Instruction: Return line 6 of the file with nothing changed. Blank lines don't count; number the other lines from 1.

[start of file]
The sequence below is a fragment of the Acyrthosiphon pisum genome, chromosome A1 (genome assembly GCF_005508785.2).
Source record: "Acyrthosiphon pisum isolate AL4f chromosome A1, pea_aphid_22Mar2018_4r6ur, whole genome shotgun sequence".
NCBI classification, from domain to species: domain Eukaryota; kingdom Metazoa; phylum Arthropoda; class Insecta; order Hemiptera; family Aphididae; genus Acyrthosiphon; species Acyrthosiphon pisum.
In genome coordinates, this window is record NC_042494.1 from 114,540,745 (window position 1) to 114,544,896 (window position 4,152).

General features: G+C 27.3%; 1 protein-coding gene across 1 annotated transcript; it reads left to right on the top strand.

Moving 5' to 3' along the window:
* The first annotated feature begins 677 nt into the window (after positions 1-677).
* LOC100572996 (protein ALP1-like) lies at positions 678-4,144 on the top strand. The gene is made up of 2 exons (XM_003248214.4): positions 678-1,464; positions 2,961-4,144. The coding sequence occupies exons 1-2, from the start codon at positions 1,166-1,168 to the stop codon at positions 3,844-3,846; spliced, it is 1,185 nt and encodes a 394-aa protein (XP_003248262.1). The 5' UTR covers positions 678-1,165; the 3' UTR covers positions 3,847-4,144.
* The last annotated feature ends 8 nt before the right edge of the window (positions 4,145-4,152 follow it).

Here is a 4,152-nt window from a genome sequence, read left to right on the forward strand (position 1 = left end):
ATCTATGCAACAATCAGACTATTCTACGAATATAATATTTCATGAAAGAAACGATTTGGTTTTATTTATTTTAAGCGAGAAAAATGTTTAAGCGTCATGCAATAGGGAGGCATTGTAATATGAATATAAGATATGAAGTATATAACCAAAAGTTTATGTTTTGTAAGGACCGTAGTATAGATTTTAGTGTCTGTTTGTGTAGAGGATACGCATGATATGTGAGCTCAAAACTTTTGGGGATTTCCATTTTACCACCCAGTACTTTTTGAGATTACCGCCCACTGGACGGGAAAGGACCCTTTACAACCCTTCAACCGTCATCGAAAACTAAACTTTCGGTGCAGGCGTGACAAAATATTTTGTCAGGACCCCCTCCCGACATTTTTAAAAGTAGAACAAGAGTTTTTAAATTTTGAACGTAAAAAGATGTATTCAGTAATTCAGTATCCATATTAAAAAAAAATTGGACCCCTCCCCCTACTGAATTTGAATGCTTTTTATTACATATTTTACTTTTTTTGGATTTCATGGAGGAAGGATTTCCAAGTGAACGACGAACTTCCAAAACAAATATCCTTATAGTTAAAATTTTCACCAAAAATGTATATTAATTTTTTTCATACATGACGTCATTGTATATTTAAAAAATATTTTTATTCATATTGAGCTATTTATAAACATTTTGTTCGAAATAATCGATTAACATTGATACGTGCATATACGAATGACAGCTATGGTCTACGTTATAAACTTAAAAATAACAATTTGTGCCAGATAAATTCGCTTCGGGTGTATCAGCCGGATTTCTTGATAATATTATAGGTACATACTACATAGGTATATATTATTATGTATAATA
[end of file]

Moving 5' to 3' along the window: